Young dad of 6 absorbed blast to protect family in attack on Kerem Shalom

Amichai Shindler, whose older brother was killed in 2010 terror shooting, was severely injured as Hamas terrorists blasted open saferoom door as he held it closed

Renee Ghert-Zand is the health reporter and a feature writer for The Times of Israel.

Amichai Shindler (back row, left), his wife during the Sukkot holiday, October 2023. Days later, Hamas terrorists attacked the family in their home and Amichai was badly injured. (Courtesy of Shindler family)
Amichai Shindler (back row, left), his wife during the Sukkot holiday, October 2023. Days later, Hamas terrorists attacked the family in their home and Amichai was badly injured. (Courtesy of Shindler family)

Kibbutz Kerem Shalom, a mixed religious-secular community of some 200 residents, is less than 100 meters from the southern tip of Gaza.

The children in the Shindler family would regularly play on their patio, within spitting distance of the tall concrete wall that separated their community from the Hamas-run enclave.

After Hamas terrorists breached the security fence in the early morning of Saturday, October 7, it took almost no time for them to infiltrate Kerem Shalom.

Social worker Amichai Shindler, 33, was badly injured when terrorists burst into his home in the kibbutz and tried to blast their way into the saferoom where he and his family were hiding.

Thousands of terrorists burst through the border and ravaged Israeli southern communities that morning, killing over 1,300 people, most of them civilians, taking at lest 199 people captive, and sparking an ongoing war.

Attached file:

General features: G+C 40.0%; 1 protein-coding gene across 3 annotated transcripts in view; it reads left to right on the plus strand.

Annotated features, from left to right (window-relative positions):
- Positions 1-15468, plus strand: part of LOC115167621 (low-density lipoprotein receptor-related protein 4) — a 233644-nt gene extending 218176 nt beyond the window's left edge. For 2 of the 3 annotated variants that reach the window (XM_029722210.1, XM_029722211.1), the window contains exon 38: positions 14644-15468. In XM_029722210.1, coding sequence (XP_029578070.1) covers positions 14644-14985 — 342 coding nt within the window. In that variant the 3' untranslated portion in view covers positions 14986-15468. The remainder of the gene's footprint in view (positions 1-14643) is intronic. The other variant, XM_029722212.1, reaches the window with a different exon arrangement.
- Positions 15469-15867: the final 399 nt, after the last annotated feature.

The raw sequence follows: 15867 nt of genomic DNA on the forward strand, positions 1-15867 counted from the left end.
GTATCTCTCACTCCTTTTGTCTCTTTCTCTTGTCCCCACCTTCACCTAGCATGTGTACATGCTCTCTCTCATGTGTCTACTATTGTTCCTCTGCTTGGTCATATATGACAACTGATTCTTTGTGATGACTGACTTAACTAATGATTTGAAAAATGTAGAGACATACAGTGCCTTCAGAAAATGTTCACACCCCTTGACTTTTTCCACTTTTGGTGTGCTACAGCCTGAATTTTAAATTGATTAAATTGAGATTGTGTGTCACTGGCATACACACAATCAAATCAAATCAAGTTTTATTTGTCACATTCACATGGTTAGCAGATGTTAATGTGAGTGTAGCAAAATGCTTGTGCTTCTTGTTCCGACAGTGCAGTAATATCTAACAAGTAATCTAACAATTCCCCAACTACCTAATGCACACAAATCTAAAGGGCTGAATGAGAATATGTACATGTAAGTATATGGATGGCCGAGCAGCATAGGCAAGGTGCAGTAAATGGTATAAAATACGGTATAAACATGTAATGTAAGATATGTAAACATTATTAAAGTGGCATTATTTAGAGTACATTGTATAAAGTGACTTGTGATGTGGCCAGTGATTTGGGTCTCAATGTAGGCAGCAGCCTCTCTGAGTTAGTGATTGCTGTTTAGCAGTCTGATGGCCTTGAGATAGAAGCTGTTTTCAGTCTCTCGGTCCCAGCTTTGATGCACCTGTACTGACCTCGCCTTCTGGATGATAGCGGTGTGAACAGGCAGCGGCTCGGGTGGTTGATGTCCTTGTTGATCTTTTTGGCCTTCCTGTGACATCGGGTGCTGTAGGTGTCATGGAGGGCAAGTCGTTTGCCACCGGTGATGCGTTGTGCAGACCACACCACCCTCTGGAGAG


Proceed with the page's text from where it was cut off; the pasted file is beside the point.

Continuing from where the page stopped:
Kerem Shalom’s 10-person civil defense team killed at least 20 Hamas terrorists as they protected the community. Two members of the team died.

“On Saturday morning, when the rocket sirens went off, Amichai, his wife, and six young children went quickly into their fortified room. They had no idea that this would be a different kind of attack,” said Shindler’s mother Sigalit.

Sigalit and Moshe Shindler at Sheba Medical Center, where their son Amichai is being treated for injuries sustained when Hamas terrorists attacked his home in Kibbutz Kerem Shalom on October 7, 2023. Ramat Gan, October 15, 2023. (Renee Ghert-Zand/TOI)

For the couple from Elad, the attack on Amichai and his family compounded the trauma of having lost their eldest son Avishai 13 years ago in a terror attack.

Sigalit spoke with The Times of Israel as she and her husband Moshe sat on Sunday in a surgical ward at Sheba Medical Center outside Tel Aviv, where their son was hospitalized.

Shindler had been moved only two days earlier out of the intensive care unit. On Sunday, he was still sedated and intubated, but his mother reported that he was slowly coming to.

“He is communicating with us with his eyes and legs. But he is having terrible nightmares and horrendous pain,” she said.

Shindler’s wife and children survived and were unharmed physically. The wife told her in-laws what had happened on October 7.

While in their saferoom, the family heard people moving around and speaking in their home. Shindler held the fortified room’s door shut tight as his wife and children moved to a far corner. His wife alerted the civil defense team what was happening.

“The terrorists said they were IDF soldiers. They were speaking Hebrew, but Amichai detected their Arabic accent,” Sigalit recounted.